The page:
One of the problems that I have with LLMs is knowing when they will be useful and how to apply them to any given problem. A lot of it just feels alien to me because with a background in computer programing I've been trained over 30 years that we frequently will get a deterministic set of results. I like to experiment and break new mental ground, so when I saw that Chat GPT had a code interpreter, I was was interested and yet had no clue what I would do with it.
I've been doing a lot of experimentation with Generative Machine Learning and one of the demo's that I've build is called "Ask Paul". You can ask me nearly any front-end web development question and the software will give you a direct answer if it can and links to further reading across the sites that I create content for (this blog, web.dev and developer.chrome.com) You can try it with a couple more queries:
I was honoured to be able to present at the "School of Computer Science and Electronic Engineering" last week with a talk called "Aiming for the Future" [pdf]. I had a lot of fun creating this talk where I could go from the earliest computing with the Difference Engine all the way to today and try and talk about the evolutions of computing and possibility at every transition (I tied the transitions to delivery of content/data).
This post wraps up the series of posts I created about applying ML to some developer tasks that are hard to do programatically. Specifically, I wanted to create a tool that would let me detect if an anchor on a page <a> was styled to look like a button or not (woot, it worked!) You can check out the previous posts here: Scraping images of links and buttons to train an ML model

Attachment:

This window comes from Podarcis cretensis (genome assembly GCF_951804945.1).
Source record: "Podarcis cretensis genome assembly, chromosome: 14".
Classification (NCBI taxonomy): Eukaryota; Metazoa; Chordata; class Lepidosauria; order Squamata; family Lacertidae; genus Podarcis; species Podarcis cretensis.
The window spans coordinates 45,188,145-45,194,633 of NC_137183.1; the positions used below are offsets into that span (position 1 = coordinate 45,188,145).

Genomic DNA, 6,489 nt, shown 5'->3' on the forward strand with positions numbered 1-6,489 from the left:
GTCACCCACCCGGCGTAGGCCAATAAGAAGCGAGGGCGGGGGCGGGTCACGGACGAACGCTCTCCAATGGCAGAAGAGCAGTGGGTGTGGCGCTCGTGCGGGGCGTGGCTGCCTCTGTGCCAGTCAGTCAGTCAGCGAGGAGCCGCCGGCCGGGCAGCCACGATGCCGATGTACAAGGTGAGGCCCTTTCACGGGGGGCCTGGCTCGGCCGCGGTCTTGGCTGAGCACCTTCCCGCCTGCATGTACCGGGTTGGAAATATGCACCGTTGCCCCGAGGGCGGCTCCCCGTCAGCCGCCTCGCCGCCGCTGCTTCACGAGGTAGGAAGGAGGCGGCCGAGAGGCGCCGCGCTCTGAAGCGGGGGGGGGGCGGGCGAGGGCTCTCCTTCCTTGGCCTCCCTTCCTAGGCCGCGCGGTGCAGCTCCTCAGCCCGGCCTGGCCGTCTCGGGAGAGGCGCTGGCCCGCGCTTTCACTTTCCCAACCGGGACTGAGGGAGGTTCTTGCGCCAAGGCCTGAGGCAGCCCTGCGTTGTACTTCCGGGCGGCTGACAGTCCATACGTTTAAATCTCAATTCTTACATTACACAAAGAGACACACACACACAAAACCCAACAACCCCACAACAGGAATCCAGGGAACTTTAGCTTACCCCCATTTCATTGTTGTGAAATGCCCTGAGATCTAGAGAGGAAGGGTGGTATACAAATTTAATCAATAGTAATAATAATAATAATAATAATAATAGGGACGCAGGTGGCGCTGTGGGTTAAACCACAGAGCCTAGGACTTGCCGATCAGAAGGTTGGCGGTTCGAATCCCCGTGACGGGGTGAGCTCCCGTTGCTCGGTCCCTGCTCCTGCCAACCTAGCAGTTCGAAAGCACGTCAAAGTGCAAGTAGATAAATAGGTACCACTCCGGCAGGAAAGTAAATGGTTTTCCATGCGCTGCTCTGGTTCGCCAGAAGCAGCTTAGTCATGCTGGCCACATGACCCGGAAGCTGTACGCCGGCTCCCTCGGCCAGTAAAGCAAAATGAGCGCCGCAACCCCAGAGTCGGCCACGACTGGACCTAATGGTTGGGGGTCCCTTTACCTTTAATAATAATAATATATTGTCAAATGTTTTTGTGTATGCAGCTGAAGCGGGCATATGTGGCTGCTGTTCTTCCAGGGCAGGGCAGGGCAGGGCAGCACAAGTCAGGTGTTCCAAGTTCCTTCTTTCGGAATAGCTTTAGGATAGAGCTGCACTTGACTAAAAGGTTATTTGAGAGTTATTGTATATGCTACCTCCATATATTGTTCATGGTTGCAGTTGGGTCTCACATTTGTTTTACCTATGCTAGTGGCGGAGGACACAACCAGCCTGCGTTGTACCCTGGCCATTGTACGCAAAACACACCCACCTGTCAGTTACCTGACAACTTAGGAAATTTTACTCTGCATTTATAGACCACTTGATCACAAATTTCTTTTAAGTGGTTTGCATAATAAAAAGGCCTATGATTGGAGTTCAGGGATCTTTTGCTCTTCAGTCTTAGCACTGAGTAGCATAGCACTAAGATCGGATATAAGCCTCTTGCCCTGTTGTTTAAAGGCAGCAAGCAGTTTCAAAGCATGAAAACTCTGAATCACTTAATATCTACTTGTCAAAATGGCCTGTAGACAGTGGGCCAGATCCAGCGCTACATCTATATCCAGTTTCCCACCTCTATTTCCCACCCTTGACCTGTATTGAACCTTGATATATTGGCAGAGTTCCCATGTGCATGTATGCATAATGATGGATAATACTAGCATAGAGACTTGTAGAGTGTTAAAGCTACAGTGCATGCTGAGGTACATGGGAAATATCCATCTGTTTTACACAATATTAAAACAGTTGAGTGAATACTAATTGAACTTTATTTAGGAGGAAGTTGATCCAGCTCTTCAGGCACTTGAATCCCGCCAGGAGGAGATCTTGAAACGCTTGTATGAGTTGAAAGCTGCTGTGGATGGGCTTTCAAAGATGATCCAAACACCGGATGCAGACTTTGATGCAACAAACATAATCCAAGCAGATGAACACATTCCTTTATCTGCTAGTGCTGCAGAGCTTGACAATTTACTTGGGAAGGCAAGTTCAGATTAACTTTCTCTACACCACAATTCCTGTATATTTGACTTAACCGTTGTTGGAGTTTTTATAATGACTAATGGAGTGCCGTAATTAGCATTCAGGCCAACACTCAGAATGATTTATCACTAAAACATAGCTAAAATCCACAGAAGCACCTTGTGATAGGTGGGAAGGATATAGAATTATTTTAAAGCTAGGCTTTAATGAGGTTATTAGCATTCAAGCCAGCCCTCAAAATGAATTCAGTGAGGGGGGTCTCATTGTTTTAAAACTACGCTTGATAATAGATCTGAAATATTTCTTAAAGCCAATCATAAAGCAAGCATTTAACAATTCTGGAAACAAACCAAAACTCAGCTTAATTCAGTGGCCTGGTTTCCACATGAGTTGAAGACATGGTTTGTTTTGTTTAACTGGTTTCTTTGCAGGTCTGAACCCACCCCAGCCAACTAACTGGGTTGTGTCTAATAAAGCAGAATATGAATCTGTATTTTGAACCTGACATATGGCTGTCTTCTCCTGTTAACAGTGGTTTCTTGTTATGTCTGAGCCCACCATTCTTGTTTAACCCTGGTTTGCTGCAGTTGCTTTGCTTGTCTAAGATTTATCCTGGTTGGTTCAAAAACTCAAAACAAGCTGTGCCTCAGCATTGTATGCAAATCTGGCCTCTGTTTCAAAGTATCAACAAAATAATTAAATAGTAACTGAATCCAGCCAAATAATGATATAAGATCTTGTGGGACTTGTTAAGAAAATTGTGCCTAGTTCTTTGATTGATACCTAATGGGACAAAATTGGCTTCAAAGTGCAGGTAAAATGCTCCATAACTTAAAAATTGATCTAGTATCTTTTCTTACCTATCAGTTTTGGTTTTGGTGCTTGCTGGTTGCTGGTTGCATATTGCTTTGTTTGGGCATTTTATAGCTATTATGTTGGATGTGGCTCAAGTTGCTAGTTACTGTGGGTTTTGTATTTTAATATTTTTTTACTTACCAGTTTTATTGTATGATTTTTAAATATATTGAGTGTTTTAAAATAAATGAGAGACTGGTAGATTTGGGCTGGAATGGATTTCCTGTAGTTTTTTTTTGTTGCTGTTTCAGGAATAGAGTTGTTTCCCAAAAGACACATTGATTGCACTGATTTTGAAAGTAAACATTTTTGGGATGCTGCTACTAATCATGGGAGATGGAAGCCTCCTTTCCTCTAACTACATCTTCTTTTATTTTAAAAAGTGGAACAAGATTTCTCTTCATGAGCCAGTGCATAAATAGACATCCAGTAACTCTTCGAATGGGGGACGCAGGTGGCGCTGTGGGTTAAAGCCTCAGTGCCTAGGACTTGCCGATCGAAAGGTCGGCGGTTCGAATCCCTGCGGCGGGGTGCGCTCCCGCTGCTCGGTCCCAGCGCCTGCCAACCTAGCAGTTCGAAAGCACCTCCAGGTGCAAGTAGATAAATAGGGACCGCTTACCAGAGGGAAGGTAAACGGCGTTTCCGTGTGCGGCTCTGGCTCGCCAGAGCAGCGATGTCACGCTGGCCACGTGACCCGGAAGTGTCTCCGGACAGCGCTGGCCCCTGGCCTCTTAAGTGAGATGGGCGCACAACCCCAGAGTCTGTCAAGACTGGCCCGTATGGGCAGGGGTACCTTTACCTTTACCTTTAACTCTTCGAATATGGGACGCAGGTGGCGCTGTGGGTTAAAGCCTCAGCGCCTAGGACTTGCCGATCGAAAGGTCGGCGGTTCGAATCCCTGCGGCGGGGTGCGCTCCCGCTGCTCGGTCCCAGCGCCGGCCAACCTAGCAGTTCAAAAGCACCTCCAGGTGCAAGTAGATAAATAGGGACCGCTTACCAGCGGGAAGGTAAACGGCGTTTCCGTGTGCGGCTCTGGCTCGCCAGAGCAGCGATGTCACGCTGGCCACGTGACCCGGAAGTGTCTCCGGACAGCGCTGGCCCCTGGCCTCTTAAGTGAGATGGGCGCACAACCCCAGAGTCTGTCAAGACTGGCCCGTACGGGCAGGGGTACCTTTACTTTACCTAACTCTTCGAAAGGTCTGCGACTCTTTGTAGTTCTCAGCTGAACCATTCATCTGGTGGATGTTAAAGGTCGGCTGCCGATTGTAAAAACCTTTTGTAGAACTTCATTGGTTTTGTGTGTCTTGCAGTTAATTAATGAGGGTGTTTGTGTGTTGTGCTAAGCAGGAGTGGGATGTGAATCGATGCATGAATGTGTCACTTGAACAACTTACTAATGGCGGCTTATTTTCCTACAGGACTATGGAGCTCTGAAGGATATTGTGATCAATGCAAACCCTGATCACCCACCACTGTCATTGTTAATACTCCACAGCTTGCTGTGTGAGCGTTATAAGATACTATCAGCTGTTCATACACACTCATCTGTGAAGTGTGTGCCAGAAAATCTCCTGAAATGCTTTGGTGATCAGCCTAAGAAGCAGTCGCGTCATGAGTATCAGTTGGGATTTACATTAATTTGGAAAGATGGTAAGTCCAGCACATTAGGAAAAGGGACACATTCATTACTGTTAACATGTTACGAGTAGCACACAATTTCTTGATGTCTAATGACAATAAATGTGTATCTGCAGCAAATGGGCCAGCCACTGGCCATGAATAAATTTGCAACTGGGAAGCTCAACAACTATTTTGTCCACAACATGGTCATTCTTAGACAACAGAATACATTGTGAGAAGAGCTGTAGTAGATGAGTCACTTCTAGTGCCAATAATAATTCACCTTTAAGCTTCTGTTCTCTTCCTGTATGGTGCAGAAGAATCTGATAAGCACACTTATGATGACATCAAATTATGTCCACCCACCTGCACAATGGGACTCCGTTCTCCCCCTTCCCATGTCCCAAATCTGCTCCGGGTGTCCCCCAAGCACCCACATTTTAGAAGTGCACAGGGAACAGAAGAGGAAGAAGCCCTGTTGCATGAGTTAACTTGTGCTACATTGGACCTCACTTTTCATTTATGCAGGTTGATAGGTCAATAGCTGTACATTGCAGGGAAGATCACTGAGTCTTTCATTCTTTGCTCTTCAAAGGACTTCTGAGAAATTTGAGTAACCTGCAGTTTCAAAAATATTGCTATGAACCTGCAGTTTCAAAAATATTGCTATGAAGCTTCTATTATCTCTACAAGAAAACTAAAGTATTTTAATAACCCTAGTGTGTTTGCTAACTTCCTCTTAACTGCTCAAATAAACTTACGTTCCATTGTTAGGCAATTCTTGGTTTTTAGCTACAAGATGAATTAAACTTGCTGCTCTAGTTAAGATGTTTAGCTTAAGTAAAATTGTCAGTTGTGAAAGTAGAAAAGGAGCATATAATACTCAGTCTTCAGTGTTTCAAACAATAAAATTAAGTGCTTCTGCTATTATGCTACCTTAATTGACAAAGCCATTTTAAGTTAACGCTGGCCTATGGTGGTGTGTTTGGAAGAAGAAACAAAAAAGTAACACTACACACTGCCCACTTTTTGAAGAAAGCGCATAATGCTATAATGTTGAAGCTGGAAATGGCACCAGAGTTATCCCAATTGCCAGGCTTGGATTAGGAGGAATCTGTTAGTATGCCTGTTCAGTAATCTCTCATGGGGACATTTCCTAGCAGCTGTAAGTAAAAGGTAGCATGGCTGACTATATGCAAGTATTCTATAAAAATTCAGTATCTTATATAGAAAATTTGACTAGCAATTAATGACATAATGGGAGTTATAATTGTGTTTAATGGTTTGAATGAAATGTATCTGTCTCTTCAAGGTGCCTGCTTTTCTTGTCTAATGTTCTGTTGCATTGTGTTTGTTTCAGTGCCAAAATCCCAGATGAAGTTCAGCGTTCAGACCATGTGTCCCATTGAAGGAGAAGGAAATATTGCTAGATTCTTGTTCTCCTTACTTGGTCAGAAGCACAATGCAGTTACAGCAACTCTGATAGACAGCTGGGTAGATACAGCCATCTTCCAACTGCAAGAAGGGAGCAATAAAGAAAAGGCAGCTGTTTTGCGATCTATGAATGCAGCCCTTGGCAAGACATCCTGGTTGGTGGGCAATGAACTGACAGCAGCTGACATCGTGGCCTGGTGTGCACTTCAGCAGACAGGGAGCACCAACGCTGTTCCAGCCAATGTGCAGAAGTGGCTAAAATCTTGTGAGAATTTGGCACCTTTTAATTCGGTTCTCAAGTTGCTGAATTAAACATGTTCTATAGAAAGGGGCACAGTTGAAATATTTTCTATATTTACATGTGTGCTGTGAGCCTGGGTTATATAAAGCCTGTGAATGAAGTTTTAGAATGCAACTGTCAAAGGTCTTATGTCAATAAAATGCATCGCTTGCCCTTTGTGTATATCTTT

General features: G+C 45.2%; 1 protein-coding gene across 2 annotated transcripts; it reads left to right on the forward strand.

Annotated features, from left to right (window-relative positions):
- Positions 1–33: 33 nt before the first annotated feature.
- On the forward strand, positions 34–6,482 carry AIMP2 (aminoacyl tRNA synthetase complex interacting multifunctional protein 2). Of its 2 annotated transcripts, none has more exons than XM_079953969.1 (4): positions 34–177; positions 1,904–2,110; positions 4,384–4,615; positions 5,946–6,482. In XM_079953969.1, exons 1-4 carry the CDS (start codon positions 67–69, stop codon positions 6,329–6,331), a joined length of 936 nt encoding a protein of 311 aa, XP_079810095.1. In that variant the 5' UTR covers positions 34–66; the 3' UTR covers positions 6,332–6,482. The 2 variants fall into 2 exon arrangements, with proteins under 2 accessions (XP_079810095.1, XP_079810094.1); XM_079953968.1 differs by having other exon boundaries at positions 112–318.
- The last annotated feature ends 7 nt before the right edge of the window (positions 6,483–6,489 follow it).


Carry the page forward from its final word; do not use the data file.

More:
After I trained a simple machine learning model that can detect if an image looks like a link or a button. I created a web app to help me test it using Deno, Fresh and TensorflowJS. My demo allows for dragging and dropping many images on a page and automatically classifying them.
A guide on how I trained an ML model that detects Buttons and Links in a web page.
After over 20 years I'm getting back in to ML. I looking at a simple (but practical) example that I can get back up to speed on
My world has been shook. I started writing this post in March 2021 and am revisiting it today. I discussed how watching Corridor Crew inspired me to look for ways ML can improve developer experience. After researching, I identified four challenges: inferring what developers meant for the DOM, aiding with accessibility, helping with performance, and creating layouts and images. Finally, I questioned how GPT-Chat has changed my job as a DevRel lead.